The only real caveat to the court’s power to stay the writ is that the tenant must furnish a full month’s rent within five court days of the judgment date: “Within any payment plan ordered by the court, the court shall require the tenant to pay to the landlord or to the court one month’s rent within five court days of issuance of the order.”
Impact of this change
It’s hard to see where this new provision fits in. As described above, RCW 59.18.410(2) allows tenants evicted for nonpayment to redeem their tenancy by paying rent, up to $75 of fees under the lease, court costs, and attorney’s fees (if awarded) all within five court days of the judgment. As we also covered above, RCW 59.18.290(3) makes it difficult for landlords to get a judgment for attorney’s fees, so most of the time all a tenant will have to pay to redeem their tenancy under RCW 59.18.410(2) is delinquent rent, $75 in fees, and court costs (probably $200 or so).
In contrast, RCW 59.18.410(3) allows a judge the discretion to stay the writ of restitution for up to 90 days, but only if the tenant pays a full month’s rent within five court days of the judgment. If the tenant only owes a month of rent anyway, there’s only a ~$275 difference between the cost of a stay of the writ under RCW 59.18.410(3) (which is like being on probation) and complete redemption of the tenancy under RCW 59.18.410(2) (which is like being exonerated).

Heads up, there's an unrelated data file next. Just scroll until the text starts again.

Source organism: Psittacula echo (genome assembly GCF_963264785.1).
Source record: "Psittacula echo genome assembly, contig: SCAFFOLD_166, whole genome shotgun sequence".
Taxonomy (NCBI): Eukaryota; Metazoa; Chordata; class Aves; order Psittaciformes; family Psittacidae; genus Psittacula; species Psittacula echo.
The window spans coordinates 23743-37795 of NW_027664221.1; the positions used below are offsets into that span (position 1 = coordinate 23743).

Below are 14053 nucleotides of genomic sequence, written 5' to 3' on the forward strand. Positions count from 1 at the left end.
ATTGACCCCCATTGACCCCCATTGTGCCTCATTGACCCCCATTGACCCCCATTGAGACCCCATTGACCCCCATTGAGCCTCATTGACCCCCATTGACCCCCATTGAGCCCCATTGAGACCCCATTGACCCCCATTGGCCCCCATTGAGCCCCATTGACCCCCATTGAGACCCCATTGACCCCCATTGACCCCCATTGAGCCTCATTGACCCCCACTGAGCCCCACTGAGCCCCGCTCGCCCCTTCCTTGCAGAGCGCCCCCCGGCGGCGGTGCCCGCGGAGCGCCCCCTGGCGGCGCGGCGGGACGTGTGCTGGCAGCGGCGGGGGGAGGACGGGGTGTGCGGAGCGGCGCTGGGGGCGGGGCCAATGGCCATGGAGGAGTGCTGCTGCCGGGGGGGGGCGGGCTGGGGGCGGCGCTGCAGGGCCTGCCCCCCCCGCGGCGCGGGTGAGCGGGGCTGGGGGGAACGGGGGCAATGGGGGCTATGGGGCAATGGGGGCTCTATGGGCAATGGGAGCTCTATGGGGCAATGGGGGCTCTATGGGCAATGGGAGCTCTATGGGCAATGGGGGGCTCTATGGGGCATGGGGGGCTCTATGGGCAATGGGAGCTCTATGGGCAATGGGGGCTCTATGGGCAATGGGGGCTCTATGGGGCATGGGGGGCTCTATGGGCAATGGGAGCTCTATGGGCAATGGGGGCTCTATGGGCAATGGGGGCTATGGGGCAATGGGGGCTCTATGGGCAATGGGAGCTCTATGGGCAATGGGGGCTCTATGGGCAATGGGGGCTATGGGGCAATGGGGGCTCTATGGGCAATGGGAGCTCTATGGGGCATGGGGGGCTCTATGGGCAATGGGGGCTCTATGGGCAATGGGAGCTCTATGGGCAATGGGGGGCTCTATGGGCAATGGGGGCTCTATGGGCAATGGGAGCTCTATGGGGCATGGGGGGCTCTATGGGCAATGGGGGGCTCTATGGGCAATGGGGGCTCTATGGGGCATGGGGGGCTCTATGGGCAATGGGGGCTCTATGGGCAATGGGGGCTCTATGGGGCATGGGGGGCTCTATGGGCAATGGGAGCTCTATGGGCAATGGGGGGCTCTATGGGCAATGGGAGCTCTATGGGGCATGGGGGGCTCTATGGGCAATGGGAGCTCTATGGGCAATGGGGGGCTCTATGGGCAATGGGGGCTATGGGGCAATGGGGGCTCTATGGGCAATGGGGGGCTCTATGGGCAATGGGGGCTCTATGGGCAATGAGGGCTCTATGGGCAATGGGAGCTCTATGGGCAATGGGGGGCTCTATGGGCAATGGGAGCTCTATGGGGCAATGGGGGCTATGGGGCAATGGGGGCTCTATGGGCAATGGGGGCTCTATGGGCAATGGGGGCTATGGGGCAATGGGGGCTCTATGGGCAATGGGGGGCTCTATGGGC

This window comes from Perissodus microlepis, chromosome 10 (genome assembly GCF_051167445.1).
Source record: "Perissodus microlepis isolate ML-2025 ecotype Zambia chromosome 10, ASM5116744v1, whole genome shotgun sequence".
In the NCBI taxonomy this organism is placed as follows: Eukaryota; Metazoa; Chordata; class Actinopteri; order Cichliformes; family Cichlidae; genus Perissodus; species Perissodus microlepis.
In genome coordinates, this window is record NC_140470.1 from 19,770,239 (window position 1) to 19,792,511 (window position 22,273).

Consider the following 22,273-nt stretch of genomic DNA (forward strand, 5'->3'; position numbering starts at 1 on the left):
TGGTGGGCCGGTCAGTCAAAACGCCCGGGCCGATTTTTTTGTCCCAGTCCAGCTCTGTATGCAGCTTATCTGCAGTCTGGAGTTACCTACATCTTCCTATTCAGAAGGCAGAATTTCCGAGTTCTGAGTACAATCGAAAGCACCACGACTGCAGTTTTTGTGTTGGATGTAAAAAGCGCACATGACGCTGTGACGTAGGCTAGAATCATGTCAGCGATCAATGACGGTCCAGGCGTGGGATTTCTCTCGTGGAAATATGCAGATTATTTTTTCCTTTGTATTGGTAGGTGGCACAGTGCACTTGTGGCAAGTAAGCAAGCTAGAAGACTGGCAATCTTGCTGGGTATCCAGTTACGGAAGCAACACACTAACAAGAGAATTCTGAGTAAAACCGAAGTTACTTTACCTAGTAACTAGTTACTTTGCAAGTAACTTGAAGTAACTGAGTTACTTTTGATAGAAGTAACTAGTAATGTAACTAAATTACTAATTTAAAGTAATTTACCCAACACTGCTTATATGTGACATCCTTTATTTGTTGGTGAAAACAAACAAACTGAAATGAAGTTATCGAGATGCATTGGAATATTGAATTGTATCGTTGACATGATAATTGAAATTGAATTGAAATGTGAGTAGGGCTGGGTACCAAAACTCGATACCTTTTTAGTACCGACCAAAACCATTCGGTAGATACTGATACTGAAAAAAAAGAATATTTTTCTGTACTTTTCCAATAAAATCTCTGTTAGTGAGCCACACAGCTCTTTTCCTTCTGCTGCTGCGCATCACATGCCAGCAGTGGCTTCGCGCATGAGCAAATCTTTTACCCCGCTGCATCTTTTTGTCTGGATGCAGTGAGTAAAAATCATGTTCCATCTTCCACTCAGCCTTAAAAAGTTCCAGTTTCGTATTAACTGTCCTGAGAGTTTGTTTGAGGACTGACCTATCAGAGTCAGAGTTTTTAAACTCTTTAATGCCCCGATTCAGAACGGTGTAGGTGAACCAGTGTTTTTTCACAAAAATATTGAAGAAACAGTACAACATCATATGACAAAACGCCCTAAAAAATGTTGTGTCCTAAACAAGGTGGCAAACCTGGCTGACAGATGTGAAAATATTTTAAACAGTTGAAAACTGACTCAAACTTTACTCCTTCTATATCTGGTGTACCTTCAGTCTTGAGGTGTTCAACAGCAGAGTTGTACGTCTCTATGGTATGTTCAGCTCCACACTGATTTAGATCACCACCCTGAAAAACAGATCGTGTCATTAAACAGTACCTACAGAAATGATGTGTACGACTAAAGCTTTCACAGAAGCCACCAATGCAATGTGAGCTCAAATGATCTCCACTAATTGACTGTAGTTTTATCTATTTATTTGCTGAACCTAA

For this reason, it seems like the only time it would be economically smart for a tenant to ask for a stay of the writ or restitution is if they owe multiple months of rent and attorney’s fees. But in that situation, the factors the court is supposed to consider in granting a stay of the writ are less likely to apply (i.e., the tenant’s “payment history” would be bad, and the tenant’s “ability to timely pay the judgment” would be even more in question). So, this is a bit of a catch-22.
Overall, we don’t expect to see courts stay the writ of restitution under RCW 59.18.410(3) very often. When they do, it will probably be in unusual situations.
Change: New summons form
For many years, RCW 59.18.365 has required a specific eviction summons form. Over the years, the legislature had tweaked the old form to reduce the amount of legalese and make it more comprehensible for tenants. However, the old form still had some ambiguities about the eviction process that probably made it harder for tenants to respond appropriately than would be ideal.